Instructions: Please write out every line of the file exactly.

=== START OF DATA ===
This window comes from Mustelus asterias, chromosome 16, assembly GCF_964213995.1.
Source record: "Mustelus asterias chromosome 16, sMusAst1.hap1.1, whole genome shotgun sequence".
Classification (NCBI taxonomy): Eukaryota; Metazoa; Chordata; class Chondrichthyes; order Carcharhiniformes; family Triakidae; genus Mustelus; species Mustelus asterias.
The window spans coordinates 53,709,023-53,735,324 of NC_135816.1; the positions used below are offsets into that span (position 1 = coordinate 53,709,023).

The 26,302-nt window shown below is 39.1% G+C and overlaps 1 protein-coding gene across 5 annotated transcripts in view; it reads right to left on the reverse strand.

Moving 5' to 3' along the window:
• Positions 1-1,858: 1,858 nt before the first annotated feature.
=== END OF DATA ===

This window comes from Mustelus asterias, chromosome 16, assembly GCF_964213995.1.
Source record: "Mustelus asterias chromosome 16, sMusAst1.hap1.1, whole genome shotgun sequence".
Classification (NCBI taxonomy): Eukaryota; Metazoa; Chordata; class Chondrichthyes; order Carcharhiniformes; family Triakidae; genus Mustelus; species Mustelus asterias.
The window spans coordinates 53,709,023-53,735,324 of NC_135816.1; the positions used below are offsets into that span (position 1 = coordinate 53,709,023).

The 26,302-nt window shown below is 39.1% G+C and overlaps 1 protein-coding gene across 5 annotated transcripts in view; it reads right to left on the reverse strand.

Moving 5' to 3' along the window:
• Positions 1-1,858: 1,858 nt before the first annotated feature.